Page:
Smoke Signals director Eyre agrees. “I don’t think a lot of people see value in telling stories about modern Indians,” he says. “But I don’t see the value in films that show the past. They all end the same way — the Indians die.”

The blame doesn’t fall entirely on the industry, however. Palm Springs Native American Film Festival programmer Thomas Harris, who screened all 360 of this year’s entries, says many Native filmmakers rely too heavily on the tragic realities of reservation life and not enough on substantive storytelling. “Right now, the ratio of documentaries to narratives is about 80/20,” he notes. “Which makes sense, because, with digital technology, documentaries can be made very cheaply. But there just aren’t enough narrative features out there.”

Podemski feels that the desire to inject activism into cinema has hampered the ability of many Native filmmakers to tell compelling stories. “I think our natural instinct is that we have to fight for something or communicate something on a larger level — to change society’s consciousness about Native Americans,” she says. “But I do think there is a need to focus on story and character and the craft of filmmaking, as opposed to a political or social statement that sometimes gets tied up in the narrative.”

Sherman Alexie is more blunt: “If I see one more fishing-rights documentary, I’m going to scream.”

Making a narrative film takes money, however — something most Native filmmakers don’t have access to. One continuing source of hope is that wealthy casino tribes will begin to invest in Native films. But many casino tribes are cautious about risking their money in the movie business after several tribes were financially burned by 2004’s million-dollar debacle Black Cloud. Written and directed by Rick Schroder (yes, that Rick Schroder), this story of a Navajo boxer’s attempt to make the Olympic team was duly panned by critics, a financial disaster, and replete with virtually every conceivable Native cliché (from the medicine man–like grandfather to characters’ conversations with the “spirit world”). Three years later, the film continues to be a source of both humor and embarrassment. That tribes would back a Rick Schroder vehicle instead of supporting one of their own remains one of the greater mysteries of the Native film world.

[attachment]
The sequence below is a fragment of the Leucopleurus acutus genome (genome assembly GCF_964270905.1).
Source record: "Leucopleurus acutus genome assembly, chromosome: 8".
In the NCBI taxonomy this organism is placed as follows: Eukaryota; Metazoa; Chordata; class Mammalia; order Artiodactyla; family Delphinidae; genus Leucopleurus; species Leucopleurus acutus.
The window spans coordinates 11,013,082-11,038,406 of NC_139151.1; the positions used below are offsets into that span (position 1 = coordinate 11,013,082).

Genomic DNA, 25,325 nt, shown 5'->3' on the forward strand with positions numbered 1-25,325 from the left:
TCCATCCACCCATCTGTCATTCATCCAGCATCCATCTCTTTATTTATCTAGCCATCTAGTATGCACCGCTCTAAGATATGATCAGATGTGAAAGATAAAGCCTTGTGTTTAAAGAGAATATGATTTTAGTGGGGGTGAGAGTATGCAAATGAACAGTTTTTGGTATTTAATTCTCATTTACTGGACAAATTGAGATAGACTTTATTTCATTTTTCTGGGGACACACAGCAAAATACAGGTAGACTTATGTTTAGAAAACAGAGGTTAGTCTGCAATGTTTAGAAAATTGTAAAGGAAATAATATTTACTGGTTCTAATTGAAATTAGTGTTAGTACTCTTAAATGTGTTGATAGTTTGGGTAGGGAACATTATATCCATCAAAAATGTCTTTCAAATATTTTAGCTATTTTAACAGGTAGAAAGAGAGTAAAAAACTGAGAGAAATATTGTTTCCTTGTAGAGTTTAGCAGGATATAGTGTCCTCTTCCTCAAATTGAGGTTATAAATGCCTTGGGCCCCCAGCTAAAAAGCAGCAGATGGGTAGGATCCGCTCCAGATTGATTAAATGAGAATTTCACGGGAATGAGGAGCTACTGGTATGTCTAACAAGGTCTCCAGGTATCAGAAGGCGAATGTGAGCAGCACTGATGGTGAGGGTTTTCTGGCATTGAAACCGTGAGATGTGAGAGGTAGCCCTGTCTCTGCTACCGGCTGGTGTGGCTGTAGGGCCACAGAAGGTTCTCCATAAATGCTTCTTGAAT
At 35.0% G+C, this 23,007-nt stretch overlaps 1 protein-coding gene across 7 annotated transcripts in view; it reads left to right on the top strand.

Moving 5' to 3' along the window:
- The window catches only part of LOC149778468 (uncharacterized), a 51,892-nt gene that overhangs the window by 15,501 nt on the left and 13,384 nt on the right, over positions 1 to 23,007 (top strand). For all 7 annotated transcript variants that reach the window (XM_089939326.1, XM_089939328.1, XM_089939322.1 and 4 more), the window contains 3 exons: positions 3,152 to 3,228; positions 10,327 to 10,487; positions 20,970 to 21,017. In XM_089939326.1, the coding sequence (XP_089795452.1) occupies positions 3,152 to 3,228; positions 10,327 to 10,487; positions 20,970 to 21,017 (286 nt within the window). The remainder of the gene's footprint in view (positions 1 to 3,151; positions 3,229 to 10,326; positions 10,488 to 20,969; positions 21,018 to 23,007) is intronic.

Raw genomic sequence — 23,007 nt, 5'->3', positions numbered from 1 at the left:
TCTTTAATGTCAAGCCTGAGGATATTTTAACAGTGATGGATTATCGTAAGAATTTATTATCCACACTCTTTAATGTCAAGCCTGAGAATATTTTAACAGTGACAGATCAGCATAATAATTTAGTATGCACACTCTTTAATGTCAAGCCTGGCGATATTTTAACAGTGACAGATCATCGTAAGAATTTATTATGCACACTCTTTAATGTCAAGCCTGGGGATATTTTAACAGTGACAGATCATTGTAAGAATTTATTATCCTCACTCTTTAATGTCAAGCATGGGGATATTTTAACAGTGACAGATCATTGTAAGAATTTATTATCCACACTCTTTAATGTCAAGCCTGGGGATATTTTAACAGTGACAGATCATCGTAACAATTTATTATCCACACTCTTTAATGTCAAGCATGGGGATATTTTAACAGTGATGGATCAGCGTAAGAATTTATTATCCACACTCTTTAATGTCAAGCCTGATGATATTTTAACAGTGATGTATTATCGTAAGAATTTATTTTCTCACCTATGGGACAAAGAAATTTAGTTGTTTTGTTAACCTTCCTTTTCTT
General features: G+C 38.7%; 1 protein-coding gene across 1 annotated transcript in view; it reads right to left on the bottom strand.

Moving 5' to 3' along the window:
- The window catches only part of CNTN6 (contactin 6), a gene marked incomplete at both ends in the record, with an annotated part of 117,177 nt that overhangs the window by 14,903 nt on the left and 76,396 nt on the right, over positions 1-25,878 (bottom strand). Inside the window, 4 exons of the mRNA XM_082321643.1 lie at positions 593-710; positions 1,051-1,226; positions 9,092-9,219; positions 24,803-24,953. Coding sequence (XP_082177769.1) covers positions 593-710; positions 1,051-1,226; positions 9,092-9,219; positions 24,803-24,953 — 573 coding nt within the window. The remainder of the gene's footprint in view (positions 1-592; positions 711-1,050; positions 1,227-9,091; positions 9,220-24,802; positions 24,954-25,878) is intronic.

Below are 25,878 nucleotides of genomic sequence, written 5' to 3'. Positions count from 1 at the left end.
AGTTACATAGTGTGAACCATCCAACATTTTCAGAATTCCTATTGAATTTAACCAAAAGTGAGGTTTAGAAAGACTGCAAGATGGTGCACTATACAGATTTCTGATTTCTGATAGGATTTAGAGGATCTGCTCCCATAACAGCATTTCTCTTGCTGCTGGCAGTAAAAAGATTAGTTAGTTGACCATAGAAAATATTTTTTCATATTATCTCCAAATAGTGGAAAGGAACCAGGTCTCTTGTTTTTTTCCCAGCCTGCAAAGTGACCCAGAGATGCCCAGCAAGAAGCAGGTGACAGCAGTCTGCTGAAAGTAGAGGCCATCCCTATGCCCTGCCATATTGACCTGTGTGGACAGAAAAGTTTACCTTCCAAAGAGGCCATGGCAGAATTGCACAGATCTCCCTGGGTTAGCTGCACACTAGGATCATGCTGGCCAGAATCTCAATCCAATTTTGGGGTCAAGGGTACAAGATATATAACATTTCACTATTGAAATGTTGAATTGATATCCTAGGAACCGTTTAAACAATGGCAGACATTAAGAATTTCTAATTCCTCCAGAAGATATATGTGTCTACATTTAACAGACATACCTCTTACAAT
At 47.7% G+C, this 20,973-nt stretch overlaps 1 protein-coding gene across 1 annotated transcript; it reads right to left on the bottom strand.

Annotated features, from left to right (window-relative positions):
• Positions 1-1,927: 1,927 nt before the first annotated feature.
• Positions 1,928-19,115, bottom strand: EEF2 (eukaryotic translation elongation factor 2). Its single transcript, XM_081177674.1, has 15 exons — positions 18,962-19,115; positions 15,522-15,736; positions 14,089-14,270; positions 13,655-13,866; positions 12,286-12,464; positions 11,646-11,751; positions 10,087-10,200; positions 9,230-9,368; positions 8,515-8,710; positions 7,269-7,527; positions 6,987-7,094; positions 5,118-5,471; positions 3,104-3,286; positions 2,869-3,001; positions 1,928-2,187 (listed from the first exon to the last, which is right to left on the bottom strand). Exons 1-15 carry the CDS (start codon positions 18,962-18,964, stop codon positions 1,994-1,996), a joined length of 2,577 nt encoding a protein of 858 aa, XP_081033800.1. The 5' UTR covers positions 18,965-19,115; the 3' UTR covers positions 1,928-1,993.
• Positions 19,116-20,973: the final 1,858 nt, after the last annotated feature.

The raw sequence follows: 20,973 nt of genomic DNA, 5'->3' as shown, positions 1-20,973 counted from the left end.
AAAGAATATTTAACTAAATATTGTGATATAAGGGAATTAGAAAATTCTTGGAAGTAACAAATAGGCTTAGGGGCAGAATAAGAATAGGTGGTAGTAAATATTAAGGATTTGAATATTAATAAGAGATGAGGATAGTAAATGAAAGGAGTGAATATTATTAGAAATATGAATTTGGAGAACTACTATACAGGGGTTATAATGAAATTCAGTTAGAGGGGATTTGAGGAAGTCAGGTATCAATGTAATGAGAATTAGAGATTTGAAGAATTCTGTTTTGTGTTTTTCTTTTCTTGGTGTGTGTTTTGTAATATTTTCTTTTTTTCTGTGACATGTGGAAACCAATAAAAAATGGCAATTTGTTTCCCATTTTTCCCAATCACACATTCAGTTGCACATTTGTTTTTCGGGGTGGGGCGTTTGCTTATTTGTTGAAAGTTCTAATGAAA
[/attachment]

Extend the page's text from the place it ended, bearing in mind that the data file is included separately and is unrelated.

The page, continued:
Still, challenging and thoughtful Native narratives are getting made. Both Alexie and Runningwater cite veteran Sundance filmmakers Blackhorse Lowe (5th World) and Cedar Sherbert (Gesture Down) as names to watch out for in the future.

“There are more Native Americans working in fiction filmmaking now than ever before,” says Runningwater. “While production values are often quite low, they find ways to make their films. The ultimate challenge is telling an original story that audiences can identify with.”